Seattle Reign puts data into play to prevent injuries
The Seattle Reign FC is using Microsoft's Sports Performance Platform to gain insights on athletes' performance, readiness, and recovery—and ultimately, to gain a competitive edge.
2015 was a big year for Seattle Reign F.C., as they fought their way on the field to the National Women’s Soccer League championship game. Though they didn’t win, their hope was to come back the next year, stronger and ready to clinch the title. But 2016 took them by surprise with a spate of injuries. Forward Manon Melis and midfielder Jessica Fishlock both suffered fractured tibias that took them out for weeks. And midfielder Megan Rapinoe missed half the season due to a torn ACL. After a tough year, the Reign set their sights on a healthier 2017.
The Reign turned to two valuable resources to help prevent injuries going forward—its staff and its data. Nick Leman joined the Reign in 2016 as Director of High Performance and Head of Strength & Conditioning. He used Microsoft’s Sports Performance Platform to aggregate data from a variety of sources and analyze insights on the players. This allowed him to make decisions in real-time around player readiness and recovery. It is a major success that in 2017, there was only one injury during the regular season that caused a player to miss a game.
The Sports Performance Platform stems from Microsoft’s belief that technology can transform how athletes and teams push limits and gain a competitive edge. The goal is to help coaches to make decisions based on insight, rather than gut, and use data to prevent injuries by making adjustments to a player’s technique or training program.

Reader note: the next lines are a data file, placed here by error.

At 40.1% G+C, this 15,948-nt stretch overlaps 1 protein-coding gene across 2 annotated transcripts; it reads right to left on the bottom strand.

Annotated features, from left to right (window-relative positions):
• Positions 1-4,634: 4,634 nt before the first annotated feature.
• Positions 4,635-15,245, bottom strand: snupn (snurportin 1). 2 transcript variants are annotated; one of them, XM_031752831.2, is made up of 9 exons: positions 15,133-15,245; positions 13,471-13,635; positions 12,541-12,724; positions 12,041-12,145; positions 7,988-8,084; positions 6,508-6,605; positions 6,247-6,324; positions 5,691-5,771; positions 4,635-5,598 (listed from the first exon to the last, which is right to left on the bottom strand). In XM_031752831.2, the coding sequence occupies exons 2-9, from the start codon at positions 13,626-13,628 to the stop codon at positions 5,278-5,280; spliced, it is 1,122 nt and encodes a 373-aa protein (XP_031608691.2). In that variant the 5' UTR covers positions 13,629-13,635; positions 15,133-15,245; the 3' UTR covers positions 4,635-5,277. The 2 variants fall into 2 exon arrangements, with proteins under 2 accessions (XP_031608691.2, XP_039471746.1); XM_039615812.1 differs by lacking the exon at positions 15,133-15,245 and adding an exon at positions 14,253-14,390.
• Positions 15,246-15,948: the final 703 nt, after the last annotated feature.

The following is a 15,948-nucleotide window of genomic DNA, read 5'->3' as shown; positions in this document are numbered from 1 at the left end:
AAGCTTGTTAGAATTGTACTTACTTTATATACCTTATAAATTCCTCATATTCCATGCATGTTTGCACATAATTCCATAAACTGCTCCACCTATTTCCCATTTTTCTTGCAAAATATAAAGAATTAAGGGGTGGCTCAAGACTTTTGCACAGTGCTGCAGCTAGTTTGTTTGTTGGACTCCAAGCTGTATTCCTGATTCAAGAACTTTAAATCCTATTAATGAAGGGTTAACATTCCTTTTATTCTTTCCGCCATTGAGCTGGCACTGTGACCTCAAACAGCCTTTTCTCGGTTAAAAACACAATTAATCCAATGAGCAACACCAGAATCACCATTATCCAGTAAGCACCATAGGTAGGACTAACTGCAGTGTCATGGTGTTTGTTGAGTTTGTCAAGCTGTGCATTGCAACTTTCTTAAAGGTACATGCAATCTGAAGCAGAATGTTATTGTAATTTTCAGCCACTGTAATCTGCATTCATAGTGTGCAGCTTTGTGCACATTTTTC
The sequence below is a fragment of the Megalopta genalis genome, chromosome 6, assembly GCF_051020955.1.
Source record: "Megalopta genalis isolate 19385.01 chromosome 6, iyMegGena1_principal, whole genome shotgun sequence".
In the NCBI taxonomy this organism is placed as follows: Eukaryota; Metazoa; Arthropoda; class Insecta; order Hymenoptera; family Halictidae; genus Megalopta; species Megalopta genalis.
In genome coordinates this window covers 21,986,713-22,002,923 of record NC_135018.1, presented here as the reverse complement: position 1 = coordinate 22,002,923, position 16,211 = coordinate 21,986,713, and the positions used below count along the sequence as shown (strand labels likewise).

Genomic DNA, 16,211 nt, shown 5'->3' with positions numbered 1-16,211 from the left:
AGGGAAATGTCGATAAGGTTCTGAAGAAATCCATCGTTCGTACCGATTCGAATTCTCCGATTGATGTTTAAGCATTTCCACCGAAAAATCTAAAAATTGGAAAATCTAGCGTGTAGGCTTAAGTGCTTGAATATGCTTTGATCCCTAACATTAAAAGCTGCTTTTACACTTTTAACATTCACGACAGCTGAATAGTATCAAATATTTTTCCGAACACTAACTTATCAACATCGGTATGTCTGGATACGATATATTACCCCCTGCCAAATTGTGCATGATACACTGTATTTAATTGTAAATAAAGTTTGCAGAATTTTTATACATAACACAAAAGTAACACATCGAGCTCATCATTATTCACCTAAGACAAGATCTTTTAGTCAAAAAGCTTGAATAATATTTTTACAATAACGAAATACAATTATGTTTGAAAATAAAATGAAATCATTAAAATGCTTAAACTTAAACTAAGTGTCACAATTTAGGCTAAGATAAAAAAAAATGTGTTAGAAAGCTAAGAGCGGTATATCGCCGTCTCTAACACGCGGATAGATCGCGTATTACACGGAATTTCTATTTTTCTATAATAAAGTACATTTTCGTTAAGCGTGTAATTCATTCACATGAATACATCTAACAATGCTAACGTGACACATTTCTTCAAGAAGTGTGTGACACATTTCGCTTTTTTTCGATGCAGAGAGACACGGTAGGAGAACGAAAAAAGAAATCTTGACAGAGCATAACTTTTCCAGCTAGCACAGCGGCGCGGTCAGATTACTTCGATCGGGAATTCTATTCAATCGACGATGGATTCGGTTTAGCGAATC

In particular, Microsoft’s predictive outcome modeling and analytics capabilities have been able to help the Reign tackle a set of challenges unique to women’s soccer. Players are more prone to knee and ACL injuries, for starters, and the five-year-old league is still establishing itself in terms of consistent staff and resources.
But Leman also notes that women’s soccer is making major strides, and setting new standards is partly what attracted him to the job with the Reign. He looks extensively at injury history in developing his program, which is where the Sports Performance Platform shines in its efficiency and specificity.
The Seattle Reign uses Microsoft’s Sports Performance Platform to track player fitness and match readiness.
“Everyday, we have to make decisions about which players will practice—how hard, and how long—and also plan forward in terms of how hard we train each week,” he says. “The data helps us maximize how much we train on the field.”
Using the platform, coaching staff can aggregate data on an athlete’s performance and recovery, enabling them to run predictive modeling for injury prevention. This guides game-day decisions around player readiness, as well as practice regimens designed to keep each athlete playing at the optimum level all season long.
Of course, even with data, the question of how much to train is a constant balancing act. With a well-conditioned team in place, the Reign is now focused on pushing harder to find their way back to the championships.
“It’s the million-dollar question: How hard do you train? How much risk do you take with injury?” says Leman. “Because ultimately, the goal is to win.”
- Nick Leman, Director of High Performance and Head of Strength and ConditioningThe data helps us maximize how much we train on the field.